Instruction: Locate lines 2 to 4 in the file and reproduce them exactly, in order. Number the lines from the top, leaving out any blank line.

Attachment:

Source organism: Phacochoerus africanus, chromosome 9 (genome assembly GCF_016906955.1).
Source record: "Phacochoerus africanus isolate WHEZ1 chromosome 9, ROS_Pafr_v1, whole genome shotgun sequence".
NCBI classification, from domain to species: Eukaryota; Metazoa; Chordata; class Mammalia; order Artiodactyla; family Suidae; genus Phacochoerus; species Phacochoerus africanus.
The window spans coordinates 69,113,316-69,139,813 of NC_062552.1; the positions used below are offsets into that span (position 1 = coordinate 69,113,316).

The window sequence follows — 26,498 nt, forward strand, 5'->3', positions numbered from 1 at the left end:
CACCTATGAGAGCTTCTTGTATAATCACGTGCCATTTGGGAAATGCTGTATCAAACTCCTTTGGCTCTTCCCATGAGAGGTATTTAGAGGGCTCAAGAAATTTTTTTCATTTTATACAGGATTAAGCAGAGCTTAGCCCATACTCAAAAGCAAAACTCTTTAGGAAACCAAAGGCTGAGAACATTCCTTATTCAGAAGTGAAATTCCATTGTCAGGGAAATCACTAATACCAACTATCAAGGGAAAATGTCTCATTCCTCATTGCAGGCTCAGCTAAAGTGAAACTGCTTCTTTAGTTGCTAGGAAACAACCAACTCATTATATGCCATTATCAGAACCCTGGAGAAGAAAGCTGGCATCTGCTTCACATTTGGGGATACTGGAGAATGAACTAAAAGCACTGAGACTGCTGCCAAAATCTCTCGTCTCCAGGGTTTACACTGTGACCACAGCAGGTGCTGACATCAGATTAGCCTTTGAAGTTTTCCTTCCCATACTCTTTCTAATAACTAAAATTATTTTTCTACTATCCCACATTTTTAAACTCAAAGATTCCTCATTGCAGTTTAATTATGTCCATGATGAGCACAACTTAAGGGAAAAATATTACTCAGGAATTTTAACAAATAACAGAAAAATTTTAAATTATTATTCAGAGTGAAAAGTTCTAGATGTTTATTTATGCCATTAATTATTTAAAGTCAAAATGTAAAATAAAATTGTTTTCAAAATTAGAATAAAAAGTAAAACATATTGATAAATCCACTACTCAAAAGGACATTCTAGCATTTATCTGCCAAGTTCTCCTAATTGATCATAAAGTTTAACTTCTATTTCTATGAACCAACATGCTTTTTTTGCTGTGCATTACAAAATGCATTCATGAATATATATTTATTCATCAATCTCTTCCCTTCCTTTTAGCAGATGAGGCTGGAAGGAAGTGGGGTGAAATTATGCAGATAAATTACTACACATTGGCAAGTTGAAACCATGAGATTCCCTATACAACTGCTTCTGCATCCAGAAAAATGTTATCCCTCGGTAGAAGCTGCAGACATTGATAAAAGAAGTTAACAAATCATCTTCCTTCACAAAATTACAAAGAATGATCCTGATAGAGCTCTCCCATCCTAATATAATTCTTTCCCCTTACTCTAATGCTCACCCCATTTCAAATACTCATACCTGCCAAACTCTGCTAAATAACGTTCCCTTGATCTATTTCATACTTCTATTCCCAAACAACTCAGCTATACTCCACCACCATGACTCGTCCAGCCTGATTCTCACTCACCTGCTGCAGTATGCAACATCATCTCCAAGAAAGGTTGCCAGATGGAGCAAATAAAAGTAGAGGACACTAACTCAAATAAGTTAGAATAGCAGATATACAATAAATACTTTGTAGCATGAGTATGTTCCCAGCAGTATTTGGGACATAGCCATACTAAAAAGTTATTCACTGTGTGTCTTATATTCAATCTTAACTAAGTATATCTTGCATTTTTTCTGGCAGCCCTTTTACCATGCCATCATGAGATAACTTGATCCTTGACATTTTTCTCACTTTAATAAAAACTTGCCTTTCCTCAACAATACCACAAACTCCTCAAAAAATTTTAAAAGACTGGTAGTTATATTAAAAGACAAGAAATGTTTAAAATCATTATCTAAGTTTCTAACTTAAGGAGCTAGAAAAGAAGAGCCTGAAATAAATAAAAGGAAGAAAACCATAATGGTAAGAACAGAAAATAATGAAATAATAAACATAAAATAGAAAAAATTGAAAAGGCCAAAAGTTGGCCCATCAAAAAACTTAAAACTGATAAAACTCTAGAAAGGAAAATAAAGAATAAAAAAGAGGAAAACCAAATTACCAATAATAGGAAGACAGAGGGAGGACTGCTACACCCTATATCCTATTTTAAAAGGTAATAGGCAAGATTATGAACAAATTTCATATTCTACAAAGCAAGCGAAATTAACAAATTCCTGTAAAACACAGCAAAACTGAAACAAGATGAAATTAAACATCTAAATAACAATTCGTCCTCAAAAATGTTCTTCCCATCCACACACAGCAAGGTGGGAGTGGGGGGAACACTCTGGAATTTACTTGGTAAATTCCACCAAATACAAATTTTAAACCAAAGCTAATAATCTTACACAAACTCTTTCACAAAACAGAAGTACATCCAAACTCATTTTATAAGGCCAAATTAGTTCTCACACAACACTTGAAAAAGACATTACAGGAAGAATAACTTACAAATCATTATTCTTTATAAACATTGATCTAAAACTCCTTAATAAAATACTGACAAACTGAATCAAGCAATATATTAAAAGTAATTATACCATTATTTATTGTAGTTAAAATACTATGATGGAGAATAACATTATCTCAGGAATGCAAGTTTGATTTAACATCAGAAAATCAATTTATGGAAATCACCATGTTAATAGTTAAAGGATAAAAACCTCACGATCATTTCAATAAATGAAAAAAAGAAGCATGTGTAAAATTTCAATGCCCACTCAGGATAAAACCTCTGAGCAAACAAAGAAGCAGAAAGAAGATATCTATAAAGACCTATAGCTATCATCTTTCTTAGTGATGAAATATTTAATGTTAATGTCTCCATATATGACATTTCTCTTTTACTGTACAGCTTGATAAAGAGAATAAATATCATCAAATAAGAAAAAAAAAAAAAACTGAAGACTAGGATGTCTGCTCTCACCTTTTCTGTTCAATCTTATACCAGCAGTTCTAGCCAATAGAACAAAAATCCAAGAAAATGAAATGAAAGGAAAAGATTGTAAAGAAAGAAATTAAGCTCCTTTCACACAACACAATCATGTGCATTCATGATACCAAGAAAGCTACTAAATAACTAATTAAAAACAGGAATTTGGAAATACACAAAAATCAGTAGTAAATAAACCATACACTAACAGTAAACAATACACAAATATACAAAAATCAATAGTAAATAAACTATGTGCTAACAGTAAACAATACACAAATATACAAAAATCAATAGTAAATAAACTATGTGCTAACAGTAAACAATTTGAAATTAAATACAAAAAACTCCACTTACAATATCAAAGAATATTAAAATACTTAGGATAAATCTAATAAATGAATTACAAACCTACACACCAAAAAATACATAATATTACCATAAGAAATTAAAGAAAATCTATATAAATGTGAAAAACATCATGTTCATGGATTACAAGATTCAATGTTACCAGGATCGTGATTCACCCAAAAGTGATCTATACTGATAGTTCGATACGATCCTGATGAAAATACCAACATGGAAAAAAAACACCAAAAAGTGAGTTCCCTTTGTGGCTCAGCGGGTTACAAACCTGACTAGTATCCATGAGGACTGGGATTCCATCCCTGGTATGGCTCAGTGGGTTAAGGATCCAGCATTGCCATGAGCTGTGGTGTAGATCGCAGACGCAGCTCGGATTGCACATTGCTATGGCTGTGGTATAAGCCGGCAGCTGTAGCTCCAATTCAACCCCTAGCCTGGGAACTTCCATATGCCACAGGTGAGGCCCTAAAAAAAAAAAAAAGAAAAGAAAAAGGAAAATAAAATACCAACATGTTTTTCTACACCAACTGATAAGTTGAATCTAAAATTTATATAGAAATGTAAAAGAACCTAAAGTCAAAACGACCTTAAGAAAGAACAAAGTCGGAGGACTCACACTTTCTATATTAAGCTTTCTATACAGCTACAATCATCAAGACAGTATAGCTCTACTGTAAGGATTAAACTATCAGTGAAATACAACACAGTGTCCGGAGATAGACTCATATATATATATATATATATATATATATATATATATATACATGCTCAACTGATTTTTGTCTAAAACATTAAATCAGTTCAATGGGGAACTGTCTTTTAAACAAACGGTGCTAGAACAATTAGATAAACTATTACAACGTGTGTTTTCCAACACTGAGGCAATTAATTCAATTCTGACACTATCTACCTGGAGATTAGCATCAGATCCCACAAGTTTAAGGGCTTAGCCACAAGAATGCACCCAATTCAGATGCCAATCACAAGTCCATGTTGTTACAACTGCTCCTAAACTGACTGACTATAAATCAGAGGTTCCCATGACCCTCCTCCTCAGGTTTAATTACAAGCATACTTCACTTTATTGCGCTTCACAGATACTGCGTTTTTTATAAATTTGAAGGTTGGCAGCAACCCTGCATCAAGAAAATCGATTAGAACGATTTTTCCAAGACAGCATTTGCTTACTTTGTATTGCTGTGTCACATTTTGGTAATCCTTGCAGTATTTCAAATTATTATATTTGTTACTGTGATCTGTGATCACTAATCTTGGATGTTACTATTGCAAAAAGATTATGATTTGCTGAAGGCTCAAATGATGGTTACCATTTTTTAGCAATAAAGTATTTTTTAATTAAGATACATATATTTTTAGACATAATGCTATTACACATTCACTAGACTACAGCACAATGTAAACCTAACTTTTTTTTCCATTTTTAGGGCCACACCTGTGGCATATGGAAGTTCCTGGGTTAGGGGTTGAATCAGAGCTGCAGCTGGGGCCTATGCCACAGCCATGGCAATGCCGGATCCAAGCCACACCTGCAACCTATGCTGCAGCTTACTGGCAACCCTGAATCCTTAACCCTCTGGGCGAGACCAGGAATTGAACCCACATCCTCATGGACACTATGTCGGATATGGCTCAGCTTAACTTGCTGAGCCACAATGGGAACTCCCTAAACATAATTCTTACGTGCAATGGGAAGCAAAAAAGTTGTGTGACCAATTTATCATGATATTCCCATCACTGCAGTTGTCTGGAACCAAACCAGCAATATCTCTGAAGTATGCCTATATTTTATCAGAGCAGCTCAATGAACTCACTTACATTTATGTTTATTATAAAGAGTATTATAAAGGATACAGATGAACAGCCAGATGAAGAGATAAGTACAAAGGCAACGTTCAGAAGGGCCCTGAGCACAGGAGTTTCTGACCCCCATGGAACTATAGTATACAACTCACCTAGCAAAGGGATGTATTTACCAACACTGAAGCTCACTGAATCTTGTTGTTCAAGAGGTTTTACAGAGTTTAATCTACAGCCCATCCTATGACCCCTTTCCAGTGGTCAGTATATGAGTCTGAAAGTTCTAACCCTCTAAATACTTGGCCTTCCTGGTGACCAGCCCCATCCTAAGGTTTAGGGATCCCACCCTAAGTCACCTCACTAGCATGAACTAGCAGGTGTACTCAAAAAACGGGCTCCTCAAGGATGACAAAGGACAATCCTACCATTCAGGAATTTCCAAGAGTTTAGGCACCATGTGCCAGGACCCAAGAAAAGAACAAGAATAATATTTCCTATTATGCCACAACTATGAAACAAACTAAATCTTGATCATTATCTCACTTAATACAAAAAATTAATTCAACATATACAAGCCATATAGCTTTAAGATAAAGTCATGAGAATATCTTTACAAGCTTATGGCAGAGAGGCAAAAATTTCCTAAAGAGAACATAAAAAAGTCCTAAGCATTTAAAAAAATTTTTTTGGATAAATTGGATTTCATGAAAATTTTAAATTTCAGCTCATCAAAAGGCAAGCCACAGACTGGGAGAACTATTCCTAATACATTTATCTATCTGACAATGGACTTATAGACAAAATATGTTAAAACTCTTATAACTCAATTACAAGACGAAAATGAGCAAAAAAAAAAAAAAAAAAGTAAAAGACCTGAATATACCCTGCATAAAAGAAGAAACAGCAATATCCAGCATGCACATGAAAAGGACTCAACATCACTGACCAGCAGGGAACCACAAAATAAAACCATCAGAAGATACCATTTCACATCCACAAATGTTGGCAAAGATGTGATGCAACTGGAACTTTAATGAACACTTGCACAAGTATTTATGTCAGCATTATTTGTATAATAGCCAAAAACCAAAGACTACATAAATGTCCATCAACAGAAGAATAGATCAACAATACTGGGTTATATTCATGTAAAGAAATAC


Source record: "Phacochoerus africanus isolate WHEZ1 chromosome 9, ROS_Pafr_v1, whole genome shotgun sequence".
NCBI classification, from domain to species: Eukaryota; Metazoa; Chordata; class Mammalia; order Artiodactyla; family Suidae; genus Phacochoerus; species Phacochoerus africanus.
The window spans coordinates 69,113,316-69,139,813 of NC_062552.1; the positions used below are offsets into that span (position 1 = coordinate 69,113,316).